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PostEconomics of Coronavirus: How to Do Good with $600 Million (A. J. Cave, USA, 03/25/20 4:20 am)
An article, a proposal on to how to do good with $600 million, and a video:
1) Here is a link to a Wall Street Journal article that traces the timeline of the virus outbreak in China and from there around the world, but it is behind the WSJ paywall:
In a nutshell, the Chinese government had finally to resort to a massive and repressive lock-down of the region because the news of the outbreak had been leaked around the world via blogs and social media.
If the outbreak had started here, we might have also hesitated initially, hoping it would blow over. However, once we realized the scope of the pandemic, we started to mobilize at a national level, and almost all other countries around the world lined up behind us. The early travel bans on China and Iran did slow down the transmission of the virus. And we are the ones who came up with concepts like "social distancing" and "flattening the curve" that a majority of people (but not all by any means) at home and around the world are abiding by voluntarily. In addition to the administration, the government, and the Feds, we have an army of private individuals and industry do-gooders too. We didn't start this pandemic, but we are doing everything we can to end it and save ourselves and the world.
2) And here is a suggestion from my sister on how to collect a privately funded $600 million dollars to help hourly wage earners who have lost their jobs (or going to) due to no fault of their own during this crisis:
All the members of the Congress should start a GoFundMe for their states and districts and donate two months of paychecks (March and April) to start with. Those who have made profits from insider trading (private intelligent briefings on the Capitol Hill) should donate their entire gains (a lot cheaper than a SEC fine and public disgrace). Anyone can contribute whatever they can or want to these funds too as well. There are 535 members collectively, making an average of $174,000 a year, so the amount of money collected from them is small but it would have a huge impact on the livelihood of their constituents who are financially impacted during this pandemic.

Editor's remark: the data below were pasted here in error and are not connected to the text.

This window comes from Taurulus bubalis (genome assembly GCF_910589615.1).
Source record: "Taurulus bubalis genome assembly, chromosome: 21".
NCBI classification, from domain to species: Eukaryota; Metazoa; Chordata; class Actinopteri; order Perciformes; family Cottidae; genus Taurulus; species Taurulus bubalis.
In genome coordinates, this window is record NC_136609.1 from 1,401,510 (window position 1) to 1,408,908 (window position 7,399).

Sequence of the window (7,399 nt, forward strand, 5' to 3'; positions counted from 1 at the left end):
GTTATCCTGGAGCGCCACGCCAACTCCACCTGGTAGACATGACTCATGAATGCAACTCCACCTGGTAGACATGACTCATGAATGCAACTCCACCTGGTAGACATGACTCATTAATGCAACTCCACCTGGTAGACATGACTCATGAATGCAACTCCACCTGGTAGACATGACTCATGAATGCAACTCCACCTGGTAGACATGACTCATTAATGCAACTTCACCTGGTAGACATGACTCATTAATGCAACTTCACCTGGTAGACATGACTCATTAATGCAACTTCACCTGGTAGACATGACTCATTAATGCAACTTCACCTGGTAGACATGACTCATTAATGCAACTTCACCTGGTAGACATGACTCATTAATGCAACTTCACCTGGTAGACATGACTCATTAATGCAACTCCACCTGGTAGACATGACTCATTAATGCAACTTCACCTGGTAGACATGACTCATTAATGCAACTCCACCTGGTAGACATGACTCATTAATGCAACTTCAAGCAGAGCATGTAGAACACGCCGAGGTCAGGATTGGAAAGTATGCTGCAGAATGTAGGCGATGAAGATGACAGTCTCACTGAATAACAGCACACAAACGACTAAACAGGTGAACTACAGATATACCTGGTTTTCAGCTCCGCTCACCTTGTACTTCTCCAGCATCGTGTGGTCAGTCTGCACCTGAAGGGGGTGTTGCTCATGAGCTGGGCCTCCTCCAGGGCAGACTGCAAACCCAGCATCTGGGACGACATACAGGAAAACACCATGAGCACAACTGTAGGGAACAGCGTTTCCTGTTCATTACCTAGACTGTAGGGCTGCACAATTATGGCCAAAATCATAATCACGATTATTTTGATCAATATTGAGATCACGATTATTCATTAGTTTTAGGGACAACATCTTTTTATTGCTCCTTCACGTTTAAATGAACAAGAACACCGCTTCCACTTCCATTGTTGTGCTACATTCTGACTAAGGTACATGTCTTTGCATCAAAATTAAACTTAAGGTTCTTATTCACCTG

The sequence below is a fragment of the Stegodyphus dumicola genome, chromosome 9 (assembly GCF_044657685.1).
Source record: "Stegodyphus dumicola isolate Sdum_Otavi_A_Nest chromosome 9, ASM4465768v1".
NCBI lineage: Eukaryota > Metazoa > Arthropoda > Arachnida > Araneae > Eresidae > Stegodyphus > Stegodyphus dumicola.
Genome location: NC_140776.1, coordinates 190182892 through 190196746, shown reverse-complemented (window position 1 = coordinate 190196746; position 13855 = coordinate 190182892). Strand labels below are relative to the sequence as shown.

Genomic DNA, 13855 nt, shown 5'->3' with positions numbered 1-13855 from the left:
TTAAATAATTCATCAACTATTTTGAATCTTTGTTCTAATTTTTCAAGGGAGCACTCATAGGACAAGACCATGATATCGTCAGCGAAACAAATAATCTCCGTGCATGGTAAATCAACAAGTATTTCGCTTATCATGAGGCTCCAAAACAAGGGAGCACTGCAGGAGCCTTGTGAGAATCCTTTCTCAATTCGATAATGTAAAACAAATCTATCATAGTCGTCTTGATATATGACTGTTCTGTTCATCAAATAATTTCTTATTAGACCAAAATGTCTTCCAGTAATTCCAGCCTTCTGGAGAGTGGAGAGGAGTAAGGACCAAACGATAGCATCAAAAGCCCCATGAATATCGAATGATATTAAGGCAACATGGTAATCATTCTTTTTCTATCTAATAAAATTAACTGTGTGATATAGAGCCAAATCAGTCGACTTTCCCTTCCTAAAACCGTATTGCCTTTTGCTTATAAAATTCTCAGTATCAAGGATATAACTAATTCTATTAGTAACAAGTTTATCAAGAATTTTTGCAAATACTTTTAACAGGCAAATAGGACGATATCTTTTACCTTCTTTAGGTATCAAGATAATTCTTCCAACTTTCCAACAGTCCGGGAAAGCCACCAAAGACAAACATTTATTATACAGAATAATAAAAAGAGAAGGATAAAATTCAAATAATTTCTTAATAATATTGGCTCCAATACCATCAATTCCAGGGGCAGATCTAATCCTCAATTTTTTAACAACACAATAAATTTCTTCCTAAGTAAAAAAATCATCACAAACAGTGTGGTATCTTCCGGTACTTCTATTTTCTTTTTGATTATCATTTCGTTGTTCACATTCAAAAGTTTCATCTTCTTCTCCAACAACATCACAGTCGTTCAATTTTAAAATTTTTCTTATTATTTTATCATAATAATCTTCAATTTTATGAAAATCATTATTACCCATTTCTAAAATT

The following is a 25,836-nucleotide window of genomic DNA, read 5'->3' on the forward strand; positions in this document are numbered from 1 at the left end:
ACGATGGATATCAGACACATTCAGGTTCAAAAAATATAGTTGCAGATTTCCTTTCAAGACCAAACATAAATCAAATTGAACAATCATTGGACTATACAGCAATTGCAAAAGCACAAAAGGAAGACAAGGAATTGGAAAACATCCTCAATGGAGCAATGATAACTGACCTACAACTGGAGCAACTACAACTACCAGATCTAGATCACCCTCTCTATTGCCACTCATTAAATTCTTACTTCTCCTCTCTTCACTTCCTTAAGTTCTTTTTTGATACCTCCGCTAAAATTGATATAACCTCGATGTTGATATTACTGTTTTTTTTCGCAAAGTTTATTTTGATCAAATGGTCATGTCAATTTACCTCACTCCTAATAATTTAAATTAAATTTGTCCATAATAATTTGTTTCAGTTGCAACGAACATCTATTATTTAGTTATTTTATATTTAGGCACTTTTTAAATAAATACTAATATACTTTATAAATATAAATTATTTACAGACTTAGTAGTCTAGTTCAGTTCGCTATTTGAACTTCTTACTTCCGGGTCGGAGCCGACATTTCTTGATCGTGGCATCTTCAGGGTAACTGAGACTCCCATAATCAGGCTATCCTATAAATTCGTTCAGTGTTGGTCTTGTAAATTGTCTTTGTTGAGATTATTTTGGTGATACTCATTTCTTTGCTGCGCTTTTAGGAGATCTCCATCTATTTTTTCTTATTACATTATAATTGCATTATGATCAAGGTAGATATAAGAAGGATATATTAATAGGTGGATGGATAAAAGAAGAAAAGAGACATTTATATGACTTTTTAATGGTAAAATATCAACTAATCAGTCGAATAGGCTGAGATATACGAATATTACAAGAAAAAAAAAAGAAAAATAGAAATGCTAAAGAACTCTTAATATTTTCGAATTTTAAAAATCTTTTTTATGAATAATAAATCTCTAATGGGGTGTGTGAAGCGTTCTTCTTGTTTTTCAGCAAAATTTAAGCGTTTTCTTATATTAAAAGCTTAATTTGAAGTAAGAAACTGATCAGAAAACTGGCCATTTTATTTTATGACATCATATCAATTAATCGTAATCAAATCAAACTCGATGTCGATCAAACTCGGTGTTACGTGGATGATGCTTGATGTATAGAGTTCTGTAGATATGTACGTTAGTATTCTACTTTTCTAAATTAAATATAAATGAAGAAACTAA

There are about 600 billionaires in US, collectively worth trillions of dollars. If everyone of them contribute only a million dollars to one of these GoFundMe accounts out of the goodness of their hearts (or as a tax writeoff), that is about an additional $600 million for the same purpose. This would allow small business owners employing these hourly workers to stay in business without having to worry about making payroll. If they feel like donating another million dollars each, that's another $600 million dollars that can buy medical supplies for those on the front lines. That's just people helping each other in their own communities. Good deeds beget good things.
3) If you have 31 minutes to spare, here is a link to an informative Q&A with a scientist at the California Academy of Science for some peace of mind:
JE comments: I like your proposals, A. J. Despite the reputation of well-heeled Americans for philanthropy, Harper's Index recently reported that in 2018, the twenty wealthiest Americans gave less than 1% of their fortunes to charity (0.8% to be exact):
Not much trickle-down. Ultra-rich folks, are your listening? Please lead by example.